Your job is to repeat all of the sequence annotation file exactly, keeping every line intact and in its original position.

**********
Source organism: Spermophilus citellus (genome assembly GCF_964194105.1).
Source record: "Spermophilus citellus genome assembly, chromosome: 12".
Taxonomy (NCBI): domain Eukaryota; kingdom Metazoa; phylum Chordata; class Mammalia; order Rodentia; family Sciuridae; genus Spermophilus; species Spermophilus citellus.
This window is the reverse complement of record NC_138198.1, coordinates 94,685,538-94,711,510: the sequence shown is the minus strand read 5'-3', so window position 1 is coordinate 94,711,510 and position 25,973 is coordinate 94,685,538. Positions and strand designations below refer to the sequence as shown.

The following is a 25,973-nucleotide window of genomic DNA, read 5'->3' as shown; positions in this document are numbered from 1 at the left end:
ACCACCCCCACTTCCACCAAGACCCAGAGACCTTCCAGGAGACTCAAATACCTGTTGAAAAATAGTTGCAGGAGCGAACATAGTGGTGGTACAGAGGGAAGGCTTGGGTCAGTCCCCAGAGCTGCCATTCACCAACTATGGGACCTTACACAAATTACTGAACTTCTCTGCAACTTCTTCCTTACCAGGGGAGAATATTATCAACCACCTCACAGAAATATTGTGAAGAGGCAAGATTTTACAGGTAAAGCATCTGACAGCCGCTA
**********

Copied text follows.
Source organism: Spermophilus citellus (genome assembly GCF_964194105.1).
Source record: "Spermophilus citellus genome assembly, chromosome: 12".
Taxonomy (NCBI): domain Eukaryota; kingdom Metazoa; phylum Chordata; class Mammalia; order Rodentia; family Sciuridae; genus Spermophilus; species Spermophilus citellus.
This window is the reverse complement of record NC_138198.1, coordinates 94,685,538-94,711,510: the sequence shown is the minus strand read 5'-3', so window position 1 is coordinate 94,711,510 and position 25,973 is coordinate 94,685,538. Positions and strand designations below refer to the sequence as shown.

The following is a 25,973-nucleotide window of genomic DNA, read 5'->3' as shown; positions in this document are numbered from 1 at the left end:
ACCACCCCCACTTCCACCAAGACCCAGAGACCTTCCAGGAGACTCAAATACCTGTTGAAAAATAGTTGCAGGAGCGAACATAGTGGTGGTACAGAGGGAAGGCTTGGGTCAGTCCCCAGAGCTGCCATTCACCAACTATGGGACCTTACACAAATTACTGAACTTCTCTGCAACTTCTTCCTTACCAGGGGAGAATATTATCAACCACCTCACAGAAATATTGTGAAGAGGCAAGATTTTACAGGTAAAGCATCTGACAGCCGCTA